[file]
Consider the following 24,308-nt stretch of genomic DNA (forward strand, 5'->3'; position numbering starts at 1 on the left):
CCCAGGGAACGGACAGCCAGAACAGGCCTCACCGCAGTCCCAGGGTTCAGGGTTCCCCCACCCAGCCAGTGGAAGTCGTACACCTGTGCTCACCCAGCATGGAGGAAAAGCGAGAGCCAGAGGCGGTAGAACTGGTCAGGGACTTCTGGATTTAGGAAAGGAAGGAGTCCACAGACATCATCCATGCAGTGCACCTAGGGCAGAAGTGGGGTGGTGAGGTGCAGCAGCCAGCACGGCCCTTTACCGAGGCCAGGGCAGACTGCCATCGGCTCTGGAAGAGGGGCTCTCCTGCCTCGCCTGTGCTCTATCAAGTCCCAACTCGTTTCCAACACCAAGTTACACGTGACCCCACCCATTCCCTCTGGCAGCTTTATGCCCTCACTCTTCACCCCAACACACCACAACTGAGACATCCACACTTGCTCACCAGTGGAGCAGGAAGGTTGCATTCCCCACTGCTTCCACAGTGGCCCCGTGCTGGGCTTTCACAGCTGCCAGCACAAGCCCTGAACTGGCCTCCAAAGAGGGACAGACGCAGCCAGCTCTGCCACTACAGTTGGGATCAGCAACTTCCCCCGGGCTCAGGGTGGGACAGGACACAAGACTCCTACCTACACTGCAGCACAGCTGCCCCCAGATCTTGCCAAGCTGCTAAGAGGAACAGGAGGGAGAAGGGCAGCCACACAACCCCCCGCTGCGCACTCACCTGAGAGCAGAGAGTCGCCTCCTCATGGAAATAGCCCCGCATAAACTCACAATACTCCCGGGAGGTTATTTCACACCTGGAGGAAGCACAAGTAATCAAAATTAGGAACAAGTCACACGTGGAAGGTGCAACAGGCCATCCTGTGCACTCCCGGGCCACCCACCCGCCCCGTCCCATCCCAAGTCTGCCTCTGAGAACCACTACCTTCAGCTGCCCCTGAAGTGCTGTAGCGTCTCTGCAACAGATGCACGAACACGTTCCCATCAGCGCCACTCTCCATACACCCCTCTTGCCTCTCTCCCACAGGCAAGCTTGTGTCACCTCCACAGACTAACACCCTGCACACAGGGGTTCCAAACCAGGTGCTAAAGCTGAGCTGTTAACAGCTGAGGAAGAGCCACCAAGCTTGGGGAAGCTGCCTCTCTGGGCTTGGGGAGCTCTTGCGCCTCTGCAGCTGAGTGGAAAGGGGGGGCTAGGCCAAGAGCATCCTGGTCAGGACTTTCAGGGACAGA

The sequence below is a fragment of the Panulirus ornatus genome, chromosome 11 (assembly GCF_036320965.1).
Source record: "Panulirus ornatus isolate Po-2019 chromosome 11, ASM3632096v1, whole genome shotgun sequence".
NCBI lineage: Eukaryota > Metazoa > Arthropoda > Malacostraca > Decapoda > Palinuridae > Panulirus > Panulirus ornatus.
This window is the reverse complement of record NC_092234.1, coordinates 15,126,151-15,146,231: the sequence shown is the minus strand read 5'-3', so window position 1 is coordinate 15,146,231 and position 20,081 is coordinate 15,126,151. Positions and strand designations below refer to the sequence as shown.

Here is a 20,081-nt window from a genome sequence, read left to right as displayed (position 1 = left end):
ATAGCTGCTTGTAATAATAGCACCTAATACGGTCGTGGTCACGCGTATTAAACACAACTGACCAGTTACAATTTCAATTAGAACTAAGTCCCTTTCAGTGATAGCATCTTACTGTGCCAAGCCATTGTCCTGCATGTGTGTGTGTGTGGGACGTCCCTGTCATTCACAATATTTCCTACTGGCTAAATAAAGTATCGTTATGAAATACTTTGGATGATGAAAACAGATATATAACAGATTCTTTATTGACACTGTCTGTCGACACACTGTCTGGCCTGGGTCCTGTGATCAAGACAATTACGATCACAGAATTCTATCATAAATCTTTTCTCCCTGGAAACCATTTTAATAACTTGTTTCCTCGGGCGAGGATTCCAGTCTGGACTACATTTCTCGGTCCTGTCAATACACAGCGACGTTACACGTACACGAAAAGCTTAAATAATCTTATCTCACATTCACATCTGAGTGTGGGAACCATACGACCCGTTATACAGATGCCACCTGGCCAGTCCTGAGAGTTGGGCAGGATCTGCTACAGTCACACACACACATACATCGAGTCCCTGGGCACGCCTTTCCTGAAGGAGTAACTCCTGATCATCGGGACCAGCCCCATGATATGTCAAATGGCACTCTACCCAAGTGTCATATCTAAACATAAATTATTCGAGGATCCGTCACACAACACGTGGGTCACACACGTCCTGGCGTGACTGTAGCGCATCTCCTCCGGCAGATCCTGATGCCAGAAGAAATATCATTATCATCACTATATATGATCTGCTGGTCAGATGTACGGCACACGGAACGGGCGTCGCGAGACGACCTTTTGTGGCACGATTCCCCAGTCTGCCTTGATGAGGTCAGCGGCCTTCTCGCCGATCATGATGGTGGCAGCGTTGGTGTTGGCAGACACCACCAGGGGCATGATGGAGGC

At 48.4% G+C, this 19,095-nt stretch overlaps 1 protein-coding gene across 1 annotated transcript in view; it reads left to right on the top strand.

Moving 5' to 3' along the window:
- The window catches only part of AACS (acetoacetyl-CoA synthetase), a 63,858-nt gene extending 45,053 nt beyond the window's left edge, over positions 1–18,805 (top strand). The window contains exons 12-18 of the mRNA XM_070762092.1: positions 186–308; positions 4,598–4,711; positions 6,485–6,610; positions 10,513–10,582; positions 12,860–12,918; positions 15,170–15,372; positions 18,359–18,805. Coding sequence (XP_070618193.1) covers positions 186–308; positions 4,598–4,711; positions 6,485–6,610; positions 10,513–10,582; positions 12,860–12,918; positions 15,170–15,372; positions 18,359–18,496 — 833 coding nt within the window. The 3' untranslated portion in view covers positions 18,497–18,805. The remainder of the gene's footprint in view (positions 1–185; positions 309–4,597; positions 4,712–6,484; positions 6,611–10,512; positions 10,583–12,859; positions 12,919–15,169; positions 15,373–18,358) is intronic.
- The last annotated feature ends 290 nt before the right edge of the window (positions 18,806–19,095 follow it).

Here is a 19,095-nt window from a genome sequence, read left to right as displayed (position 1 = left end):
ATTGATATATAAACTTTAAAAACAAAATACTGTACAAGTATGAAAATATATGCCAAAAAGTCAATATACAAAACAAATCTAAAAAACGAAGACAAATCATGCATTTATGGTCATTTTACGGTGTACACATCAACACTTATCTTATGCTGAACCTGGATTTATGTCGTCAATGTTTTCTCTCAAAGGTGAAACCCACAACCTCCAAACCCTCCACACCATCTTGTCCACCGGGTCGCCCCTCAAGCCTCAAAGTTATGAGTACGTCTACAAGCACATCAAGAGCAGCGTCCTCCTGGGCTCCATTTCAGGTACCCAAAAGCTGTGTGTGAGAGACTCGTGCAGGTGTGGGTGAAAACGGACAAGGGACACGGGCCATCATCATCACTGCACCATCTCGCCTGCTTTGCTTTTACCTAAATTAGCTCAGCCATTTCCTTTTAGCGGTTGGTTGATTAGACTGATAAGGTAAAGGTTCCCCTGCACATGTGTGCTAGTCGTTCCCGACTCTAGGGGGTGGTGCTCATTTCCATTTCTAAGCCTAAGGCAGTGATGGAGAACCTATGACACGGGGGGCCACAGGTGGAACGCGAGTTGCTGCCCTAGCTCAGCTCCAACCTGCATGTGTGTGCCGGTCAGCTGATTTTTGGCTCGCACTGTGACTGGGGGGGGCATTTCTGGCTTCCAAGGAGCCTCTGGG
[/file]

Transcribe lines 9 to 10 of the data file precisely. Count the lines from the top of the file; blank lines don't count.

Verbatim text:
At 48.4% G+C, this 19,095-nt stretch overlaps 1 protein-coding gene across 1 annotated transcript in view; it reads left to right on the top strand.

Moving 5' to 3' along the window: